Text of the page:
Racial Profiling refers to the discriminatory practice, especially by law enforcement officials which targets individuals for suspicion of crime based on the individual's race, ethnicity, religion or national origin. Racial profiling has been and is still an issue today in almost every part of the United States. It is seen in different situations whereby people are treated very unfairly or branded criminals and suspects without any form of evidence. The problem has been a serious issue in Baltimore whose Statistics in an ACLU lawsuit uncovered police data indicating that while 73 percent of suspects pulled over on I-95 be-tween 1995 and 1997 were black and were no more likely to actually have drugs or illegal weapons in their cars than white
Racial profiling is a very important issue that individuals in society face every day. This problem occurs in low income or poverty-stricken areas throughout cities and communities across the nation. Hundreds of anecdotal testimonials allege that law enforcement officials at all levels of government are infringing upon the constitutional rights and civil liberties of racial and ethnic minorities through a practice called “racial profiling” (Ward, 2002). So what is racial profiling? According to the National Institute of Justice, racial profiling by law enforcement is commonly defined as a practice that targets people for suspicion of crime based on their race, ethnicity, religion or national origin (National Institute of Justice, 2013).
Names like Dontre Hamilton, Michael Brown Jr., Tamir Rice and Walter Scott are plastered on headlines and passionately spoken about on every major news station around the country. They are the names that paved way for the national discussion of police brutality against African Americans. And while these victims of horrific actions deserved much better outcomes than they got, the violence demonstrated by police officers is clearly a product of the social environment in which they parole and the racial stereotypes and discrimination that are deeply embedded in our culture. Police officers have an obligation to maintain order and protect us: the citizens of society.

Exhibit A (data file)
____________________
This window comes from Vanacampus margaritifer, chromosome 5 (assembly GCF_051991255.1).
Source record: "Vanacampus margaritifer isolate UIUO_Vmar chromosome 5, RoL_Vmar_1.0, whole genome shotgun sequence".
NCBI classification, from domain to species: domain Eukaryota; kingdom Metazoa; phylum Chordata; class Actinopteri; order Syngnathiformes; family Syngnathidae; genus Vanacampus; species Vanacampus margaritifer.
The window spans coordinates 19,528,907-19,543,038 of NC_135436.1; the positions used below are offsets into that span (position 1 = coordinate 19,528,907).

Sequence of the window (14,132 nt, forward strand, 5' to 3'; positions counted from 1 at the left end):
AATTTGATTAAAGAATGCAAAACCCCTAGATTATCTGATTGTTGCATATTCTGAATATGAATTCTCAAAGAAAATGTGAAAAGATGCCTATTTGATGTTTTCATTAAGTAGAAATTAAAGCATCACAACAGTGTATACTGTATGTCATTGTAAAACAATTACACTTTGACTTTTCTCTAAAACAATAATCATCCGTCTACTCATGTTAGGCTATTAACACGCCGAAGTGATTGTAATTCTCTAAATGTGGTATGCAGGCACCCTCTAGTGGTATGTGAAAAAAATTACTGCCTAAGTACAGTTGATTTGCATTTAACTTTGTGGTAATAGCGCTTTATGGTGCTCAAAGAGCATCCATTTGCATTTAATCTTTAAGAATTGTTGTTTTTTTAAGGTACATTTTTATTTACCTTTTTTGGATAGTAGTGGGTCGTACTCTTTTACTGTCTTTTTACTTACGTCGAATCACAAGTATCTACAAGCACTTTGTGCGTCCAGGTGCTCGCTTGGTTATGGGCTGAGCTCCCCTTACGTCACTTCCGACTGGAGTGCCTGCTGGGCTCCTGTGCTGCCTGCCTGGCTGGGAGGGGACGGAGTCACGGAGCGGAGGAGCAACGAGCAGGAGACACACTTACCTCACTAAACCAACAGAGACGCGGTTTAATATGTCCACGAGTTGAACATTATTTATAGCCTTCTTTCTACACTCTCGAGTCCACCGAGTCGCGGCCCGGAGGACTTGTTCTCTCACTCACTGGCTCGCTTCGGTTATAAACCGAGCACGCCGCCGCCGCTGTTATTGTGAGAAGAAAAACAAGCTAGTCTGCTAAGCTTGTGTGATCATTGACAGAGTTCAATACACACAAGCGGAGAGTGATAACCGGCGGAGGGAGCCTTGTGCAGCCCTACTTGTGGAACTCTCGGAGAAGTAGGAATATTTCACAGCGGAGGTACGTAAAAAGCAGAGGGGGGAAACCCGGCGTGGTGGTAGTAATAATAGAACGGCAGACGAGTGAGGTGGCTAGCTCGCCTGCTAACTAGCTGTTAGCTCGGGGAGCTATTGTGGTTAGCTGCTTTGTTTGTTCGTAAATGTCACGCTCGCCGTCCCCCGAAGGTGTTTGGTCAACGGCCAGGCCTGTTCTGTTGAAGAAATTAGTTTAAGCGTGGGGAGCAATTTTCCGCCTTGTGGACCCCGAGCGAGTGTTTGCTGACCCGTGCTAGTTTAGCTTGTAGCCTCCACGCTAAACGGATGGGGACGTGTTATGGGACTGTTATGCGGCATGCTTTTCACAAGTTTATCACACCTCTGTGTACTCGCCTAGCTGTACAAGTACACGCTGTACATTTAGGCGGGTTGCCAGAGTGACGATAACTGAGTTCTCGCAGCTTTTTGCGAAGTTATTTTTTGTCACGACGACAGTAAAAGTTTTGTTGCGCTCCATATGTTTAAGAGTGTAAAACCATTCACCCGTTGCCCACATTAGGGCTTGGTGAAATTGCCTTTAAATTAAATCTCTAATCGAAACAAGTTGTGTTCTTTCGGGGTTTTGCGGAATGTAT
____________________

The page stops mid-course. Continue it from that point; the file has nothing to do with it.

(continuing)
The use of racial profiling has caused major issues and has had a huge impact among our nation. This has influenced a lot of hate and killing towards different type of race, religion, etc. groups. Law enforcement has become ineffective due to racial profiling. Statistics have shown some situations of racial profiling.
One of the greatest challenges law enforcement are facing is providing effective policing for minority communities. Some factors that prevent minorities from gaining access to justice or being taken advantage of certain criminal justice services are language barriers, racial stereotyping, and cultural differences. Since the 30 's and 40 's, and even during the 60 's, civil rights activists damaged the police-minority relations in the United States, believing that police only interest are protecting white communities. A big explanation of why there 's a poor police-minority relations in the United States is racism on the part of the individual officers. Many minorities in the United States have continued to complain about being treated more harshly than whites and the Department of Justice believes that racial profiling and police discrimination will continue to be a big problem.
In the United States, law enforcement continues to reform. Criticism is escalating to the belief that “policing [is] not [adapting] to best fulfill its duties to the public (Gale, part of Cengage Group).” Police reform is addressing issues through “gradual and radical methods (Gale, part of Cengage Group).” As a result, police and other law enforcement continue to experience retaliation with Black Lives Matter protests, including “Defunding the Police” and concerns with racial injustices. With notable police brutality, law enforcement is being placed under public scrutiny.
Random sample surveys were conducted in Seattle, Washington by telephone, which asked citizen’s various questions concerning their feelings towards police. These questions included their level of happiness in regards to police problem-solving, their views on police hassling citizens, and if they had ever experienced, or perceived to experience racial profiling or bias by law enforcement (Wu, 2014). Of all the citizens that took part in the survey, 64% of African Americans felt that racial profiling was a problem inside their neighborhoods, 28% of Asians, 20% of whites, and 34% of Hispanics agreed (Wu,